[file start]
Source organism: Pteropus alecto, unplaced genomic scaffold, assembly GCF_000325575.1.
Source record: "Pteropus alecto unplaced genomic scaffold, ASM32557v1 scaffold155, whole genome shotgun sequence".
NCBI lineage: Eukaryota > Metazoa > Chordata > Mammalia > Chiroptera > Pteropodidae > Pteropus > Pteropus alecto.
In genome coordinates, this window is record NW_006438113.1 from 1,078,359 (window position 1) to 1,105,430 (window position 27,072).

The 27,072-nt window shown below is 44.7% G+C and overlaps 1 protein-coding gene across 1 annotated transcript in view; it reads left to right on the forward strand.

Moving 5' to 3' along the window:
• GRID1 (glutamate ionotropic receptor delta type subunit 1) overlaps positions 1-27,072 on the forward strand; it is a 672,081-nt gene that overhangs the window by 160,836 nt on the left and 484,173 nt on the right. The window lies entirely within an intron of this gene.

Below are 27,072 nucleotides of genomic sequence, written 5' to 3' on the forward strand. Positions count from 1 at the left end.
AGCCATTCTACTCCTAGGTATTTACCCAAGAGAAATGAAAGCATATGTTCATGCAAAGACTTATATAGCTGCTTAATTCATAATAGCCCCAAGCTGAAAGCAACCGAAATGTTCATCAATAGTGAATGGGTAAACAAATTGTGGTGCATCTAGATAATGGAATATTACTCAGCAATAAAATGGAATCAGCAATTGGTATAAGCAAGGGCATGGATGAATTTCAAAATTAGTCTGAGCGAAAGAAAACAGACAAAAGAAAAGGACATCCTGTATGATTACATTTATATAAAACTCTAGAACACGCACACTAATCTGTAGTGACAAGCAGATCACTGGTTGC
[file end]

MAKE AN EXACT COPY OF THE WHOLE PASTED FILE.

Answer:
Source organism: Pteropus alecto, unplaced genomic scaffold, assembly GCF_000325575.1.
Source record: "Pteropus alecto unplaced genomic scaffold, ASM32557v1 scaffold155, whole genome shotgun sequence".
NCBI lineage: Eukaryota > Metazoa > Chordata > Mammalia > Chiroptera > Pteropodidae > Pteropus > Pteropus alecto.
In genome coordinates, this window is record NW_006438113.1 from 1,078,359 (window position 1) to 1,105,430 (window position 27,072).

The 27,072-nt window shown below is 44.7% G+C and overlaps 1 protein-coding gene across 1 annotated transcript in view; it reads left to right on the forward strand.

Moving 5' to 3' along the window:
• GRID1 (glutamate ionotropic receptor delta type subunit 1) overlaps positions 1-27,072 on the forward strand; it is a 672,081-nt gene that overhangs the window by 160,836 nt on the left and 484,173 nt on the right. The window lies entirely within an intron of this gene.

Below are 27,072 nucleotides of genomic sequence, written 5' to 3' on the forward strand. Positions count from 1 at the left end.
AGCCATTCTACTCCTAGGTATTTACCCAAGAGAAATGAAAGCATATGTTCATGCAAAGACTTATATAGCTGCTTAATTCATAATAGCCCCAAGCTGAAAGCAACCGAAATGTTCATCAATAGTGAATGGGTAAACAAATTGTGGTGCATCTAGATAATGGAATATTACTCAGCAATAAAATGGAATCAGCAATTGGTATAAGCAAGGGCATGGATGAATTTCAAAATTAGTCTGAGCGAAAGAAAACAGACAAAAGAAAAGGACATCCTGTATGATTACATTTATATAAAACTCTAGAACACGCACACTAATCTGTAGTGACAAGCAGATCACTGGTTGC